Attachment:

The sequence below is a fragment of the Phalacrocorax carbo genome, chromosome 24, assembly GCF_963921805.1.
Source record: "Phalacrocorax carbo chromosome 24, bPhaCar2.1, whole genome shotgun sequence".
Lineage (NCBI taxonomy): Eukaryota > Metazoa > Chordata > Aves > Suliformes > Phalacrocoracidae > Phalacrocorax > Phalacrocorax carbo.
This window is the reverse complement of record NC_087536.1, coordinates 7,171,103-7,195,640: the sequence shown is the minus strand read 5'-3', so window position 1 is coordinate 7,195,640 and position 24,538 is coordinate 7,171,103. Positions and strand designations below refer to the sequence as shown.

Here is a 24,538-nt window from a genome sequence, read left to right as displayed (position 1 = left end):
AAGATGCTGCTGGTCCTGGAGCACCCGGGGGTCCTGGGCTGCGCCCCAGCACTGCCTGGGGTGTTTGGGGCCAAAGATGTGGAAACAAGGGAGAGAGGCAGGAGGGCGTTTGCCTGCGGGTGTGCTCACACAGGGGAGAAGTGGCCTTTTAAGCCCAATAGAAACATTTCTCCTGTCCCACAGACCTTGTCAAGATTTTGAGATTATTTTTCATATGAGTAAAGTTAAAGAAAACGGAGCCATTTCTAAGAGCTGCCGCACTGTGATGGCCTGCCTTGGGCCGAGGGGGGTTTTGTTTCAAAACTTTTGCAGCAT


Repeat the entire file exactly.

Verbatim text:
The sequence below is a fragment of the Phalacrocorax carbo genome, chromosome 24, assembly GCF_963921805.1.
Source record: "Phalacrocorax carbo chromosome 24, bPhaCar2.1, whole genome shotgun sequence".
Lineage (NCBI taxonomy): Eukaryota > Metazoa > Chordata > Aves > Suliformes > Phalacrocoracidae > Phalacrocorax > Phalacrocorax carbo.
This window is the reverse complement of record NC_087536.1, coordinates 7,171,103-7,195,640: the sequence shown is the minus strand read 5'-3', so window position 1 is coordinate 7,195,640 and position 24,538 is coordinate 7,171,103. Positions and strand designations below refer to the sequence as shown.

Here is a 24,538-nt window from a genome sequence, read left to right as displayed (position 1 = left end):
AAGATGCTGCTGGTCCTGGAGCACCCGGGGGTCCTGGGCTGCGCCCCAGCACTGCCTGGGGTGTTTGGGGCCAAAGATGTGGAAACAAGGGAGAGAGGCAGGAGGGCGTTTGCCTGCGGGTGTGCTCACACAGGGGAGAAGTGGCCTTTTAAGCCCAATAGAAACATTTCTCCTGTCCCACAGACCTTGTCAAGATTTTGAGATTATTTTTCATATGAGTAAAGTTAAAGAAAACGGAGCCATTTCTAAGAGCTGCCGCACTGTGATGGCCTGCCTTGGGCCGAGGGGGGTTTTGTTTCAAAACTTTTGCAGCAT